If, as a friend witnessed, the guide informed tourists overlooking, from their vantage point on Derry’s Walls, what is now referred to as the Bogside: “Catholics did not have any jobs or votes” it is not a picture which residents of the city at the time will share.
In 1968, prior to a population shift, Londonderry was a city where many families from across the community lived in shared neighbourhoods. This was true of public and private housing. One identity seen as either Catholic or Protestant or as either Unionist or Nationalist might predominate in a particular area but neighbourhoods were often mixed hence the close proximity of churches and schools which served the requirements and preferences of different denominations.
Derry City FC was a mixed team with wide support.
Unemployment was high and imbalanced in terms of males and religion but due to the demography of the period it would have been impossible for all of the jobs to have been filled by non-Catholics. Newly arrived employers like Du Pont, BOC and LEC which were based on the new industrial estates had a mixed workforce. The same was true of transport services, shirt factories and bigger retailers.
Some privately owned firms favoured employees with whom they shared religious and political convictions in common but this was not the preserve of any one section of a community which over the years had witnessed spasmodic sectarian violence between sections of the populace around parades, festivals and tension-filled elections that pre-dated the establishment of Northern Ireland.
In respect of voting, unionists and nationalists who were legally entitled to vote in Westminster elections were able to do so. Some nationalists opted not to vote.
Unionists as well as Nationalists had no vote in local elections if they were not property owners. Many of these tenants were on a lengthy housing list and while awaiting the allocation of a home often lived in poor quality rental accommodation or in properties which were damp-free but lacked indoor toilets and had no bathrooms. Hence, the recollections of a past resident of Albert Place in the mainly Protestant Fountain area who recalls that when she was socialising at the weekend she had to go to her grandparents for a bath due to her not having a bathroom in her home. It is not unlikely that in the cinemas or dance halls she would have mixed with young people of varied backgrounds from all parts of the city who shared this experience.
Residents in Major’s Row in the Wapping Lane area, also in the Fountain Street area inthe cityside, kept comfortable homes but often had a bedroom in a loft area accessed by stairs more akin to a ladder and had outside toilets at the end of a long garden or yard. Many had jobs but not in highly paid or secure employment as the decline in the shirt industry was to demonstrate.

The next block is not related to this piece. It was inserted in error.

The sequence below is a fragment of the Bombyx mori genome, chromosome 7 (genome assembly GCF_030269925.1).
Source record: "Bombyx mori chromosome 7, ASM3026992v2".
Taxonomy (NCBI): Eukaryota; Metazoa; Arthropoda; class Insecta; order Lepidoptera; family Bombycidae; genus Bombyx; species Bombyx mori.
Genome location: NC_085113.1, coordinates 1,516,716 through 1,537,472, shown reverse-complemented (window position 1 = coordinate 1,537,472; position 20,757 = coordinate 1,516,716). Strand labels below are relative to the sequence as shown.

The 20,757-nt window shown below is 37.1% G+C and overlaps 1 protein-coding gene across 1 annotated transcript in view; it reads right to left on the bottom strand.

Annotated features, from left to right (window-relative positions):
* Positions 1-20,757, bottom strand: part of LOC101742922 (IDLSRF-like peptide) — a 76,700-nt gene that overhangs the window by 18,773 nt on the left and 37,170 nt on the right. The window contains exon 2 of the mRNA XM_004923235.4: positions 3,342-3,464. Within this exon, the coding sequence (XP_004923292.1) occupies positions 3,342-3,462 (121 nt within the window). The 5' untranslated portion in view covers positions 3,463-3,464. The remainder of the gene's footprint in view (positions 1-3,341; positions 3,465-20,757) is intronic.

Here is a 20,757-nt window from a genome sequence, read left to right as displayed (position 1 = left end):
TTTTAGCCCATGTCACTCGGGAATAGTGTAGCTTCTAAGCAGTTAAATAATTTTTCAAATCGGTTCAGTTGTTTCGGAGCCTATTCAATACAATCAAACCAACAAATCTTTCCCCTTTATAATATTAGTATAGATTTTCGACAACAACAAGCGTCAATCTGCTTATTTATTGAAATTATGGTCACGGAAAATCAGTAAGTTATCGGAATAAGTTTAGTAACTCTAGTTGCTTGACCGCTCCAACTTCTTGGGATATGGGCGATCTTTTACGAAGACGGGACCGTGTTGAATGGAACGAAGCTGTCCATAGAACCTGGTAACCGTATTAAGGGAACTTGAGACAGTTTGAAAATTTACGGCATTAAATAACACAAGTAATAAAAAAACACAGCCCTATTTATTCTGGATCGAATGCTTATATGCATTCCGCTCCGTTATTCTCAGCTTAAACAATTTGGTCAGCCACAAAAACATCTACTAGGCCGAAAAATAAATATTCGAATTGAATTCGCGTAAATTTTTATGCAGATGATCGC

It was individuals such as these who were to find their homes come under attack as the unrest which flowed from Civil Rights parades and street disturbances assumed an ugly sectarian character shaped by a variety of factors.
It was this which began to distort in the eyes of sympathetic observers the proclaimed platform of Civil Rights and its commitment to non-violence.
Denial of the franchise, limited home ownership and home comfort and lengthy waits on a housing list were not the preserve of one denomination, political or cultural identity, albeit that individuals viewed as coming from the catholic and nationalist/ republican background, were most and disproportionately affected.
Regardless of background, a majority of the city united to protest at the lack of investment in infrastructure, at the closure of railways, the decisions to build Craigavon and locate the second university away from Derry where Magee University College would act as a nucleus for further development.
Within the wider unionist constituency this, added to frustration over housing, social issues and political unionism’s expectation of blind loyalty and acceptance of an electoral system which was an embarrassment to the more progressive minded and favouredthe influential self-interest of some representatives, found expression in a number of ways.
Unionist voters disenchanted by the decision-making of some unionist representatives perceived as self-serving were prepared to split the vote and opt for candidates who challenged the unionist status quo and supported the call for reforms advocated by the emerging Civil Rights Movement. They were not solely middle class for unionists deprived of voting rights, adequate housing and fair employment opportunities realised that improvement in the franchise, housing and job prospects would bring gains for all sections within the broad identity groupings.
Reforms showed this to be the case.
Yet, as festivals, marches and the media focus on the 50-year commemoration of the Civil Rights March in Derry on 5 October 1968, few unionists feel included or inclined to afford the enthusiastic endorsement of the nationalist and republican community.